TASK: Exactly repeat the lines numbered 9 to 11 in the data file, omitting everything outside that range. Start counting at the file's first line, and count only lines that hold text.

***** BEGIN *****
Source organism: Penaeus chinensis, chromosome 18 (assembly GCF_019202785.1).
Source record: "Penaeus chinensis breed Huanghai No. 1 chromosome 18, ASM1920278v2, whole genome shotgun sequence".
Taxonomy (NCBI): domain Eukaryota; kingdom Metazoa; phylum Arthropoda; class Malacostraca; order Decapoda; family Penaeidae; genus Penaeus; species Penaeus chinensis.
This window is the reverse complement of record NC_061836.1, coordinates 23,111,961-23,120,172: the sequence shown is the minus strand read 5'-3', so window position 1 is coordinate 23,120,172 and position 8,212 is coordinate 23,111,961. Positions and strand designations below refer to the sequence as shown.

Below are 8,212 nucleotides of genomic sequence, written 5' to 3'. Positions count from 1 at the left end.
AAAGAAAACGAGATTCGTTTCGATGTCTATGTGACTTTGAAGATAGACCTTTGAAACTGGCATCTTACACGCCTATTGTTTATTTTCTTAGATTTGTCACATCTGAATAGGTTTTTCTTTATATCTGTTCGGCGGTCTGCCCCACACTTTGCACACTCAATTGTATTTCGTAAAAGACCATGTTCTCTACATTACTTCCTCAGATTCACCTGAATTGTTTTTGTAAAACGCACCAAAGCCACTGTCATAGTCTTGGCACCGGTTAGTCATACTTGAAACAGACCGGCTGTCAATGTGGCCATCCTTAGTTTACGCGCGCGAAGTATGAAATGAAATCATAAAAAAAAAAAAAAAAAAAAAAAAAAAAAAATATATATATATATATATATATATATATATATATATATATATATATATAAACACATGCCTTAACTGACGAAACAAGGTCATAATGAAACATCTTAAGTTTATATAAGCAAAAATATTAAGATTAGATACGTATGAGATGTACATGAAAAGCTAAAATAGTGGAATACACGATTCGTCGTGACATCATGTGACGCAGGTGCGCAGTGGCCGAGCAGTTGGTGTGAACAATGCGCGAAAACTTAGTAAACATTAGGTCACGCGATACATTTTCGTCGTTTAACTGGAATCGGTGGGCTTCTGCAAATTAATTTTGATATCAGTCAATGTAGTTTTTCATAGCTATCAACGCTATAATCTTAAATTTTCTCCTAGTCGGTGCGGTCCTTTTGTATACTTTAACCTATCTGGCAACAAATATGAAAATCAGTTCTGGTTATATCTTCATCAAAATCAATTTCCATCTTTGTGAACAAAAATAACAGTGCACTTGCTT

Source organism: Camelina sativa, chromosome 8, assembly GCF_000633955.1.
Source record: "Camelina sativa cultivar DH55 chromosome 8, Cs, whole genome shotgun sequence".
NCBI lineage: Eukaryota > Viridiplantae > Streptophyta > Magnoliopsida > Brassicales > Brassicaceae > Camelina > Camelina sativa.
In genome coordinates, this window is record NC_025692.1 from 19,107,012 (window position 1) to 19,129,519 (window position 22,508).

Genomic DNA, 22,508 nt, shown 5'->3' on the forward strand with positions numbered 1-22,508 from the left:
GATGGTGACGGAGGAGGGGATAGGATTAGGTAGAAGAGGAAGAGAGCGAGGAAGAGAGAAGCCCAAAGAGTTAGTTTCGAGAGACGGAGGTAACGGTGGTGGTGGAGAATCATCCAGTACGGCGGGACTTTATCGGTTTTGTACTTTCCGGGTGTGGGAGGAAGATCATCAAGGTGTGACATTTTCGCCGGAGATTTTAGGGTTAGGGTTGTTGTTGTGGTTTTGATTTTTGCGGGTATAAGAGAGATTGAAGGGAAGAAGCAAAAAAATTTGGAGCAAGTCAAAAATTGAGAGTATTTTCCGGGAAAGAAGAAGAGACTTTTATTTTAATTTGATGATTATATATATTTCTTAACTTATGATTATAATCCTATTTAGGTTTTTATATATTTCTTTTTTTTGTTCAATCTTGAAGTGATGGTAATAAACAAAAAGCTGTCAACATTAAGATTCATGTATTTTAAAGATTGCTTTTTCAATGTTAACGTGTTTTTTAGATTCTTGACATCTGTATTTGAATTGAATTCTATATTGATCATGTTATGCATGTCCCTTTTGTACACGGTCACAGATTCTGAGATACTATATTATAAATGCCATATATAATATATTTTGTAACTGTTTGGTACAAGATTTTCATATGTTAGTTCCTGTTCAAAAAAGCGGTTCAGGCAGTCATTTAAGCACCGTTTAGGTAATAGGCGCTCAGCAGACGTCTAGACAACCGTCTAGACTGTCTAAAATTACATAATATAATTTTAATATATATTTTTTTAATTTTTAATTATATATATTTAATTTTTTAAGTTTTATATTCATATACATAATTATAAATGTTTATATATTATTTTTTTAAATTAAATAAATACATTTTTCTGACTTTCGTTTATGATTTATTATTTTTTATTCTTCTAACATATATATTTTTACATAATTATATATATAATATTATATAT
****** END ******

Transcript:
NCBI lineage: Eukaryota > Viridiplantae > Streptophyta > Magnoliopsida > Brassicales > Brassicaceae > Camelina > Camelina sativa.
In genome coordinates, this window is record NC_025692.1 from 19,107,012 (window position 1) to 19,129,519 (window position 22,508).

Genomic DNA, 22,508 nt, shown 5'->3' on the forward strand with positions numbered 1-22,508 from the left: